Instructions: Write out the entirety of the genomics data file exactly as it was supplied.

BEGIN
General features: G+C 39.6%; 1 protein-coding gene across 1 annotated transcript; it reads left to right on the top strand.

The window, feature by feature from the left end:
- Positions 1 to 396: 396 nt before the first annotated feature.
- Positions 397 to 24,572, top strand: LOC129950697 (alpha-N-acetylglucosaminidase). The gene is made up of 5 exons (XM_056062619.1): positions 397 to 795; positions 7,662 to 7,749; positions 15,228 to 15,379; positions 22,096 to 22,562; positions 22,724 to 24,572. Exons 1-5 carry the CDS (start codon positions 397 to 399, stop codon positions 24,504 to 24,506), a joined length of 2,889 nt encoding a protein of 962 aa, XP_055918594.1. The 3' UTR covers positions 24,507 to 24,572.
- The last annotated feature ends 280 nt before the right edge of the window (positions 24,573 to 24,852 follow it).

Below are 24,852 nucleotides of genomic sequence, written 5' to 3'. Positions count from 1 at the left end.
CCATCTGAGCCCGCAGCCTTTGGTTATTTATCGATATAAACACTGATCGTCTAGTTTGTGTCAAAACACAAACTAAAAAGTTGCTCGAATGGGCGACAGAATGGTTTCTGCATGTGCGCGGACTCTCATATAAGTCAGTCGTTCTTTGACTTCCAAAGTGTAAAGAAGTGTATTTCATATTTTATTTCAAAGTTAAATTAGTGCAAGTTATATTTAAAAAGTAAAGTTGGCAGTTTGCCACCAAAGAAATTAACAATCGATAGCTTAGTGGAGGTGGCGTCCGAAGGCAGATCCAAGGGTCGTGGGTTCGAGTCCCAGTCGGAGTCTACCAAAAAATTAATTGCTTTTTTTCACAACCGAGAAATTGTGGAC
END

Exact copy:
General features: G+C 39.6%; 1 protein-coding gene across 1 annotated transcript; it reads left to right on the top strand.

The window, feature by feature from the left end:
- Positions 1 to 396: 396 nt before the first annotated feature.
- Positions 397 to 24,572, top strand: LOC129950697 (alpha-N-acetylglucosaminidase). The gene is made up of 5 exons (XM_056062619.1): positions 397 to 795; positions 7,662 to 7,749; positions 15,228 to 15,379; positions 22,096 to 22,562; positions 22,724 to 24,572. Exons 1-5 carry the CDS (start codon positions 397 to 399, stop codon positions 24,504 to 24,506), a joined length of 2,889 nt encoding a protein of 962 aa, XP_055918594.1. The 3' UTR covers positions 24,507 to 24,572.
- The last annotated feature ends 280 nt before the right edge of the window (positions 24,573 to 24,852 follow it).

Below are 24,852 nucleotides of genomic sequence, written 5' to 3'. Positions count from 1 at the left end.
CCATCTGAGCCCGCAGCCTTTGGTTATTTATCGATATAAACACTGATCGTCTAGTTTGTGTCAAAACACAAACTAAAAAGTTGCTCGAATGGGCGACAGAATGGTTTCTGCATGTGCGCGGACTCTCATATAAGTCAGTCGTTCTTTGACTTCCAAAGTGTAAAGAAGTGTATTTCATATTTTATTTCAAAGTTAAATTAGTGCAAGTTATATTTAAAAAGTAAAGTTGGCAGTTTGCCACCAAAGAAATTAACAATCGATAGCTTAGTGGAGGTGGCGTCCGAAGGCAGATCCAAGGGTCGTGGGTTCGAGTCCCAGTCGGAGTCTACCAAAAAATTAATTGCTTTTTTTCACAACCGAGAAATTGTGGAC